Priestly vocation must be rebooted to take into account the new cultures of digital natives, according to a senior prelate.
Archbishop Rino Fisichella, Pro-Prefect of the Vatican Dicastery for Evangelisation, delivering the keynote address at a conference on vocations at the national seminary in Maynooth yesterday, said the Church’s duty today in evangelisation is twofold.
On the one hand, there is the need to pass on that which has “always been believed by everyone everywhere” and on the other hand, there is “the need to understand the new emerging culture that will define the coming centuries: the digital culture”.
In his address, on priesthood in a synodal church, delivered to an audience of more than 100 that included many of the Irish bishops as well as Maynooth seminary staff, seminarians and priests, he said that the concept of vocation needs to be rethought for digital natives whose digital culture increasingly imposes itself by changing language and behaviours.
“The internet certainly represents an opportunity for dialogue, social exchange between people, as well as ease of access to knowledge and information. The real question we must ask ourselves in the face of this new culture, however, is not how to utilise the new technologies to evangelise, but rather how to become an evangelising presence in the digital continent.
“How, for example, can we be capable of decoding the innumerable data being received daily? And how can we support the search for truth in pursuit of a coherent answer to the question of the meaning of life?”
Archbishop Fisichella emphasised that there is an urgent need to know the power of the medium and to use all of its potential and positive aspects, while simultaneously realising that evangelisation isn’t only done using digital instruments.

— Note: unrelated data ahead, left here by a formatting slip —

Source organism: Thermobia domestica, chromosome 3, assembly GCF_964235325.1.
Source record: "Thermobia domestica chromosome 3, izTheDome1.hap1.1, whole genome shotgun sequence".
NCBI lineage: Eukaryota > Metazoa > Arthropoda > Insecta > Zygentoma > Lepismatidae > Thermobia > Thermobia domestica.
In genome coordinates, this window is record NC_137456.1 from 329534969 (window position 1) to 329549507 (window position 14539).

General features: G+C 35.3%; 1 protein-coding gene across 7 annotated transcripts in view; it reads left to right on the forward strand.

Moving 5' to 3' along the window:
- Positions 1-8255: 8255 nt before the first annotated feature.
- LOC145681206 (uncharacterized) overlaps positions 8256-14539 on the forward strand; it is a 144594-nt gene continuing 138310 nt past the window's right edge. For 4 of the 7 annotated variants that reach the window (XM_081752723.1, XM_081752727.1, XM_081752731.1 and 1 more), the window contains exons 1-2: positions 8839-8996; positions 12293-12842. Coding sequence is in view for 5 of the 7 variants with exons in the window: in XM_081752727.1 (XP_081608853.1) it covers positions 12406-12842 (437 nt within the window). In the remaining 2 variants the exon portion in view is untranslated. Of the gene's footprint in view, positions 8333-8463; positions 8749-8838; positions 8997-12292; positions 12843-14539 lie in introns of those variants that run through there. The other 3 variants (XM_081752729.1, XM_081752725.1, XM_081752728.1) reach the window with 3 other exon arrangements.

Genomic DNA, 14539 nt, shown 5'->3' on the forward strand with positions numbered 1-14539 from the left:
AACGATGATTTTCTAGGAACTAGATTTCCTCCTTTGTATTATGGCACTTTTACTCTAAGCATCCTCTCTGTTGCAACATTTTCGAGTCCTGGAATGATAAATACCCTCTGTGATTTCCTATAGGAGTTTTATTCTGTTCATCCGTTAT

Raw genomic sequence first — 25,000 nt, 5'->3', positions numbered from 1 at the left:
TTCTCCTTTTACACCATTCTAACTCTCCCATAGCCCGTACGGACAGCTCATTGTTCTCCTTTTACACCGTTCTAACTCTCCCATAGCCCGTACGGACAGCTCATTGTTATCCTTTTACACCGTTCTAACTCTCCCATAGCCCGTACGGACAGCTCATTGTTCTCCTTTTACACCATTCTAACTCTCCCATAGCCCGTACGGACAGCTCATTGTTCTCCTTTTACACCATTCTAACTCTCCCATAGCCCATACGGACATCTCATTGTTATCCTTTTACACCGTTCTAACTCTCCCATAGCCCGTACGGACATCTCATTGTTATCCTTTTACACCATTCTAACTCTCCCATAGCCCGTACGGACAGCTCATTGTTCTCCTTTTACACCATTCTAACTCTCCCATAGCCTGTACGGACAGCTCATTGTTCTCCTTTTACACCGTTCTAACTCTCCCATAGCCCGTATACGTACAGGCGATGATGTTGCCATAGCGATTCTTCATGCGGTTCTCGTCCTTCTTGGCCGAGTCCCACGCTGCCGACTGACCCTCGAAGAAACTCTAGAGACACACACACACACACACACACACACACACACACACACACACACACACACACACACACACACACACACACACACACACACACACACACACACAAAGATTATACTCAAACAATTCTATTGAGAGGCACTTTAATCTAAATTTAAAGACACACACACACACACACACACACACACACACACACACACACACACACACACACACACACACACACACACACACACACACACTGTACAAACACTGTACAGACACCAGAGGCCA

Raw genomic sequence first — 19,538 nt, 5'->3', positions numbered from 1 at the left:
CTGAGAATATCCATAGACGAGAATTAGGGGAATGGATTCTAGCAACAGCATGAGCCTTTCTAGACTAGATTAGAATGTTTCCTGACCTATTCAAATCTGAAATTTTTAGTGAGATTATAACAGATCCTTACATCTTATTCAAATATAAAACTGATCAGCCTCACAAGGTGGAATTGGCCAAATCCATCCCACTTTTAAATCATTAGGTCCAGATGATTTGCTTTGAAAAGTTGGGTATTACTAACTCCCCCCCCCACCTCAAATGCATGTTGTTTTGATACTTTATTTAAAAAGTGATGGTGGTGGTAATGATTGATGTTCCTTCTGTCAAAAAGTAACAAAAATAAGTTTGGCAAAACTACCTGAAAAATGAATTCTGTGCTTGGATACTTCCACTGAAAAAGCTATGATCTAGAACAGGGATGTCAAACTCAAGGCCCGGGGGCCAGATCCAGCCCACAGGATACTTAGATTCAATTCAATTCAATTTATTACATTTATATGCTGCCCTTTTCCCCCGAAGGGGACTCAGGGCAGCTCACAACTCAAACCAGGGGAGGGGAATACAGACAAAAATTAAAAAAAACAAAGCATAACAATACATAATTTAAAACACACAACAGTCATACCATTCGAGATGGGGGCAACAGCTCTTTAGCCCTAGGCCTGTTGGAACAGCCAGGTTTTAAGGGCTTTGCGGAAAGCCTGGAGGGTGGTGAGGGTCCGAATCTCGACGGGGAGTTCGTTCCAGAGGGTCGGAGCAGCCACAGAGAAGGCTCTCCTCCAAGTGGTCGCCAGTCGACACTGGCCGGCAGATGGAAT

“Evangelisation is meant to offer spaces where there are experiences of faith, where an interpersonal encounter ends up being the winning card.”
Otherwise, he said, “we will be confronted with a virtualisation of evangelisation that too closely resembles other virtual worlds, with the real risk of ending with a weak and ineffective evangelisation.”
Elsewhere in his address, the Italian prelate told delegates that their vocation is to mission. “Without the mission, there is no Church; we will always have to be very radical about this.”
He added that mission is an intrinsic element to Christianity, and at the same time, it becomes a judgement criterion for the effectiveness of pastoral work.
“Without the push for missionary outreach, the Church loses strength and falls into the temptation to stand on its own and in its own structures, no longer possessing passion for the proclamation that makes her truly be the Body of Christ.”
He said that if all religions are the same, and if there isn’t really only one truth, given the great number of people in the world, what sense would it make to become missionaries of the Gospel?
“If the newness and originality of the revelation of Jesus Christ is discarded, the very presence of the Church in the contemporary world becomes futile.” Evangelisation, he said, happens under the light of an encounter with Jesus Christ.
Next week the Irish Church begins its year for vocation to the diocesan priesthood which has been given the theme “Take the Risk for Christ”.
In his message to the initiative, Pope Francis encouraged the Irish Church “to propose priesthood to the men of this generation with faith and confidence”.